The Cheetah Trial

CHEETAH – Cluster randomised trial of sterile glove and instrument change at the time of wound closure to reduce surgical site infection. A trial in low and middle income countries (LMICs)

CHEETAH is an international, multicentre, 2-arm, cluster randomised controlled trial with an internal pilot to evaluate the use of separate sterile gloves and instruments for wound closure to reduce SSI rates in patients undergoing surgery with an abdominal incision. Clusters are defined as hospitals.
CHEETAH is after FALCON the second global surgical trial from the NIHR-GSU network.

Aims & Objectives

  • Primary Objective

    The primary objective of the CHEETAH RCT is to assess whether the practice of using separate, sterile gloves and instruments to close wounds at the end of surgery can reduce surgical site infection at 30-days post-surgery for patients undergoing clean-contaminated, contaminated or dirty abdominal surgery, compared to current routine hospital practice.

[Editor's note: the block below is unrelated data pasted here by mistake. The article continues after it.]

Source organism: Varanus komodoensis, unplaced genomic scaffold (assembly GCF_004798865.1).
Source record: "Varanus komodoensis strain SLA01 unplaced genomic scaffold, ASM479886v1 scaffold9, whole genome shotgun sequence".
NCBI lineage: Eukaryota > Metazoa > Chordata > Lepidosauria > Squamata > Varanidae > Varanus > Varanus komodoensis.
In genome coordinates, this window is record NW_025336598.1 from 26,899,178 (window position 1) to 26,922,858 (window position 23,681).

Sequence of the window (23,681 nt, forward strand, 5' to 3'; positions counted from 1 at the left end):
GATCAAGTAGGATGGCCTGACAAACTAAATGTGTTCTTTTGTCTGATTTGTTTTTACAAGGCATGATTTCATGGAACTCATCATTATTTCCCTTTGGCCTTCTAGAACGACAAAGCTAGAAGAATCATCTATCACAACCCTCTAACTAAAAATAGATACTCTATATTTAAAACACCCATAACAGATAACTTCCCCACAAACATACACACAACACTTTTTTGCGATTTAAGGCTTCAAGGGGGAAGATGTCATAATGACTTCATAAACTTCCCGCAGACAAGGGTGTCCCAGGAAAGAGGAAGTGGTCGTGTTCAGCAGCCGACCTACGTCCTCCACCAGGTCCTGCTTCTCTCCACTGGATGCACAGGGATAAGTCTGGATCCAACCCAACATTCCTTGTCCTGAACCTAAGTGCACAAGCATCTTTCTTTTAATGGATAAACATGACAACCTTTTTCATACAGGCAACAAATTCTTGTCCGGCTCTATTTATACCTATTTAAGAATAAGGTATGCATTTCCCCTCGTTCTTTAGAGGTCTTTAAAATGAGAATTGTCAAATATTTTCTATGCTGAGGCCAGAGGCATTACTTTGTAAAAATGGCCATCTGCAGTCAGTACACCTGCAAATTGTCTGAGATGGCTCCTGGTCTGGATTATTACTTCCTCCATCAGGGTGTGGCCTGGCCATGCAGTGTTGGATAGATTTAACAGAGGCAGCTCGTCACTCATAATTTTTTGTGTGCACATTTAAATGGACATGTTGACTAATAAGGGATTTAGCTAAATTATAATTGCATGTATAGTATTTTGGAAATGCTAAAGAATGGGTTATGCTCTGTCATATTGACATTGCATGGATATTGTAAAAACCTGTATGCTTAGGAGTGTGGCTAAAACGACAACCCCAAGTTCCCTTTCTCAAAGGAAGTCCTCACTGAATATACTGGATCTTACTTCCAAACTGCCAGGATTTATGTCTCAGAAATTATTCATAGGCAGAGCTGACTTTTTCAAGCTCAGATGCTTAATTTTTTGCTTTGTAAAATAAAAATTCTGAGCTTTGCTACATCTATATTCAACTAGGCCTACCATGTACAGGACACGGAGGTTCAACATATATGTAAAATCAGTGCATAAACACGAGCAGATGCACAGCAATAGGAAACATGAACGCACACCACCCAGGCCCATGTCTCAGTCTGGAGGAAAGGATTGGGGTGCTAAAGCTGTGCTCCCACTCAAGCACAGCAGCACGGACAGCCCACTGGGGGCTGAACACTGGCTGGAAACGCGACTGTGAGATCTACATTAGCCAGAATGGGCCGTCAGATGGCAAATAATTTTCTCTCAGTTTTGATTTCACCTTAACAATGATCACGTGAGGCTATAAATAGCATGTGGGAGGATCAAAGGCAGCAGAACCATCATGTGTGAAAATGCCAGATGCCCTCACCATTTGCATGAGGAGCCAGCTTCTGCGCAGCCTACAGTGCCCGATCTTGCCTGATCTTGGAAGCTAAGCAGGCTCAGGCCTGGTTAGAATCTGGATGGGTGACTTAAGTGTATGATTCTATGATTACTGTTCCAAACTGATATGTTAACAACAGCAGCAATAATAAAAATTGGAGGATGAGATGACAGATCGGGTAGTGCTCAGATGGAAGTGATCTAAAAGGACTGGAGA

• Secondary Objective

    The secondary objective of the CHEETAH RCT is to assess the impact of changing gloves/instruments prior to wound closure compared to current routine hospital practice on secondary clinical outcomes up to 30 days post-surgery including: SSI during the in-hospital stay, re-admission, re-operation, length of hospital stay, return to normal activities, and death.

  • The recruitment target is a total of 12,800 participants from 64 clusters (hospital), each including up to 200 participants.

Collaborating countries

CHEETAH is an international trial being conducted in multiple NIHR funded countries. Click on the map below to see participating countries.

Trial summary

Surgical site infection (SSI) represents a major burden for patients, doctors and health systems around the world, but is potentially preventable. SSI is the most common postoperative complication across all income and development settings, and the most common healthcare